But if you don’t like the thought of doing anything before work plan to do some exercise on your off days. Ask a colleague to join you or set up a group for your team and plan to go for a jog or something fun like rollerblading.
Doing small exercises or stretches during your shift or your break can keep you alert and promote healing in aching areas such as your back or neck. Doing a deep breathing exercise can also boost energy by increasing oxygen supplies to the major organs.
Having a busy working schedule can play havoc with your social life and add into the mix the unsociable hours you need to work, it seems nearly impossible to have any social life at all. Did you know that reading nursing magazines … yes it is still work, not exactly relaxing!
But with all things shift related it needs a plan and quality over quantity is vitally important. Plan a short catch up with family and friends. Go out for lunch or go to the park for a walk and try to stay away from work related topics.
Stay engaged with those around you and avoids distractions while you are together.
Agree to not look at your phones – I know this is difficult but how many times have you been in a coffee shop etc. and watch people sitting with each other but not talking to each other, rather they are looking at their phones.
Enjoy a good night out!
Commuting as a Shift Worker
We all know that feeling of driving home after a long shift and wondering how you got there. You can be distracted about an event at work, thinking about the day ahead or just exhausted.
Sleep deprivation can lead to mistakes and accidents, so how can you avoid this or lessen the chances of something going wrong.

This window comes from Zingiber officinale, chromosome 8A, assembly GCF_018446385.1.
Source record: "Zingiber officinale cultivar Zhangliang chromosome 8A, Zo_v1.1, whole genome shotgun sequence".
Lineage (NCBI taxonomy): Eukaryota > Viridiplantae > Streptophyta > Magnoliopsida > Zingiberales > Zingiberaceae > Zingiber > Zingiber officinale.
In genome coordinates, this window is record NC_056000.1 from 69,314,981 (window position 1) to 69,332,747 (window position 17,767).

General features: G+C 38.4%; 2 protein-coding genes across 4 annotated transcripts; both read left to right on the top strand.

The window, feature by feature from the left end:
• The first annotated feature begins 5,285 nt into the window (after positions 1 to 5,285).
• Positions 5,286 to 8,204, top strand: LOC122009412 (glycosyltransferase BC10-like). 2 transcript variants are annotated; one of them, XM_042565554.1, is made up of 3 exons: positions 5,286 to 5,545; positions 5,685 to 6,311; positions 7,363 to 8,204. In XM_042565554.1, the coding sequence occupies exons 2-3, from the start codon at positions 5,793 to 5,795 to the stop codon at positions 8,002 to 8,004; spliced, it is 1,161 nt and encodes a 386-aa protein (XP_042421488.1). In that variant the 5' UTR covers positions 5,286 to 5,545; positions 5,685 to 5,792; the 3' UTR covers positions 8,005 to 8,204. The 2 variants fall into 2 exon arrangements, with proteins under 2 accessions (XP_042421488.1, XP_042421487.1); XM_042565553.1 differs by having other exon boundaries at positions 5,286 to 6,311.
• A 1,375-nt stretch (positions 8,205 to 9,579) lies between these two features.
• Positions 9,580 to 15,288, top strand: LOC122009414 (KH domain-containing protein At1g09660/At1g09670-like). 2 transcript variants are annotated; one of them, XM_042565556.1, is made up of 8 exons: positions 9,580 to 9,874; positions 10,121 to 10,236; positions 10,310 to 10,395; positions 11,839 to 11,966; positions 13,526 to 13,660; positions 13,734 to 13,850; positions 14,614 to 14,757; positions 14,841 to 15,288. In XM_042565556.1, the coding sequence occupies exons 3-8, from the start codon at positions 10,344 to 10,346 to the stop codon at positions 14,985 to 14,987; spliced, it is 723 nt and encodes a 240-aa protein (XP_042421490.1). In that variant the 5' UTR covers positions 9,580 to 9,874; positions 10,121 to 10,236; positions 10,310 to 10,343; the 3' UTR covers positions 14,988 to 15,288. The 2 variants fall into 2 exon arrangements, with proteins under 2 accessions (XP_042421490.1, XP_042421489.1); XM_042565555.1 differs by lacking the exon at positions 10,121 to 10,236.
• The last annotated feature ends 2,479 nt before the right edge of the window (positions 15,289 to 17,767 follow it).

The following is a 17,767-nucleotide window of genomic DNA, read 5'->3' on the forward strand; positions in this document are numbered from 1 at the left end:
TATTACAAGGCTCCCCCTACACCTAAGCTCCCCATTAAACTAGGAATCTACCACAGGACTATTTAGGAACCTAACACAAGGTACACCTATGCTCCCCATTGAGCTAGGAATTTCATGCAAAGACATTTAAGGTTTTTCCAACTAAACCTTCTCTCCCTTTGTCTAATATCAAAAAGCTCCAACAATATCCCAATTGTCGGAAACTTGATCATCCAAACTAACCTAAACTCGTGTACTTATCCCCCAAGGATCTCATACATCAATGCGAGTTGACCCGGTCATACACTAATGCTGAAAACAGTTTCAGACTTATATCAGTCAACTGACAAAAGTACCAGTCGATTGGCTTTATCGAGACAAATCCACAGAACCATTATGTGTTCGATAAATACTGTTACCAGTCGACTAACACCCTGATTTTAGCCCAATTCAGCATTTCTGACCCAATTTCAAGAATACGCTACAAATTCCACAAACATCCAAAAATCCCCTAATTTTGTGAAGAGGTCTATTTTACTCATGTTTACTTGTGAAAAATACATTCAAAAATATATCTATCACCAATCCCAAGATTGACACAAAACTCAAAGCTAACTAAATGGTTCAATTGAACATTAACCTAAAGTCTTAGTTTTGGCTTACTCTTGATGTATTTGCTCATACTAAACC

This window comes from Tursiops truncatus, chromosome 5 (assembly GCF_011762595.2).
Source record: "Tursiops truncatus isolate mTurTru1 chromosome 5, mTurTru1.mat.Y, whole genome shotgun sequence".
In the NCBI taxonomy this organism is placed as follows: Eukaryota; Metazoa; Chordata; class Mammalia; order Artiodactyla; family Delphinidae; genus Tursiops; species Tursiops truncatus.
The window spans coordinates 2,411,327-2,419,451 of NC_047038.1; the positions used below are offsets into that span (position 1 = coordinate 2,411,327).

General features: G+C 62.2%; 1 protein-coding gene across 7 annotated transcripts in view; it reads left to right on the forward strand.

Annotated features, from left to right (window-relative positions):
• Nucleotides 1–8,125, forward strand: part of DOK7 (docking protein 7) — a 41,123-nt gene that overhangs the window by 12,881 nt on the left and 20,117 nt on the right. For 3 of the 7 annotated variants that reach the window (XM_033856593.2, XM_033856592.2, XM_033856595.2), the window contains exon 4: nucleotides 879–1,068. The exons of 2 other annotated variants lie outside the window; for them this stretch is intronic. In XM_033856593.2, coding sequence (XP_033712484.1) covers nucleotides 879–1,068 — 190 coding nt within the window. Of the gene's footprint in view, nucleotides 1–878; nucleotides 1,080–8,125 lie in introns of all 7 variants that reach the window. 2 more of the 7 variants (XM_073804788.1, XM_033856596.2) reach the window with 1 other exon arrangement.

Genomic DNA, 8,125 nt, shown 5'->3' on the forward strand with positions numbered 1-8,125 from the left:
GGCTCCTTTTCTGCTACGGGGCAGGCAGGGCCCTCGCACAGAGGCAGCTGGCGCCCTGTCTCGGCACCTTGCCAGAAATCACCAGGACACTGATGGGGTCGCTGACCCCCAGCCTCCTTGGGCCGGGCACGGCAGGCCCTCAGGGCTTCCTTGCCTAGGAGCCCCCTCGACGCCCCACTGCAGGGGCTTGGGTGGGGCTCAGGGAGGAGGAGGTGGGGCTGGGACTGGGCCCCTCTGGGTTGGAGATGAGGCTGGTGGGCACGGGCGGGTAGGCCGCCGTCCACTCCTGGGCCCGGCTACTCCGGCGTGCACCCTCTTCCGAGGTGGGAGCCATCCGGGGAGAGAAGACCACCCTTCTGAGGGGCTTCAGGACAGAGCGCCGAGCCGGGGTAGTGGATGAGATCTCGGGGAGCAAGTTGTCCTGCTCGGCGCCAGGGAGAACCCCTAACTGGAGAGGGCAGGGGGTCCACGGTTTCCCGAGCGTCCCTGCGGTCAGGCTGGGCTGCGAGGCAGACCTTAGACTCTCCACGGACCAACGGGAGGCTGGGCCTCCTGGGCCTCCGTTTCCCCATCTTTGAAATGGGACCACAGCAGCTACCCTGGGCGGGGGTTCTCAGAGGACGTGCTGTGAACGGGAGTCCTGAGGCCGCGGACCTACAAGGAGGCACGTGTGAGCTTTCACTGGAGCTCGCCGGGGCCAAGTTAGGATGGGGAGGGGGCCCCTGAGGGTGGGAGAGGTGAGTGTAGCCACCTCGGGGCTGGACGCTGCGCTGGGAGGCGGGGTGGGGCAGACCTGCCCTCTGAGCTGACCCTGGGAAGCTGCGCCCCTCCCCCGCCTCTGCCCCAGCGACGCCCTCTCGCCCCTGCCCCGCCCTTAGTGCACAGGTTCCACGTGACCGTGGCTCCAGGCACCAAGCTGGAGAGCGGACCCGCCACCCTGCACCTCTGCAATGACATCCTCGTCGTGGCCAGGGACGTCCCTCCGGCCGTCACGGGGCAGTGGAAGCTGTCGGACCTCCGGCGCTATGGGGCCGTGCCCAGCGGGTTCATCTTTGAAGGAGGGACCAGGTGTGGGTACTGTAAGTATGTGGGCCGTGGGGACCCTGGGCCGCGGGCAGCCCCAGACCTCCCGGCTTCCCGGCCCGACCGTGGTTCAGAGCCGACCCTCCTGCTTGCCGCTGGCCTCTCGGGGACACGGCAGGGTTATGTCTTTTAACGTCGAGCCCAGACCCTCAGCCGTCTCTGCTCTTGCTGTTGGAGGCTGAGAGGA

Carpool is a great way to share the driving decreasing the risks of accidents after a long day.
Using public transport minimizes the chance of you having an accident and can be a life saver for many who find they are just too tired to drive after work.
We have looked at the working hours of a nurse but what about overtime and the impact it can have on your work/life balance.
Mandatory and Voluntary Overtime for Nurses
Mandatory overtime according to the Fair Labor Standards Act (FLSA) is any hours logged over the regular 40 hours in a working week. After this an employer is expected to pay no less than one and a half times their regular pay.
Using mandatory overtime should only be a short term solution and not the norm for hospitals or care facilities. Addressing the longer term staffing issues is the only way problems with staff shortages can be rectified.
However some states have outlawed the practice of mandatory overtime except in extreme circumstances.
These laws apply to registered nurses, LVN’s, LPN’s and Certified Nursing Assistants.
Mandatory overtime is illegal and a shift cannot exceed 14 consecutive hours.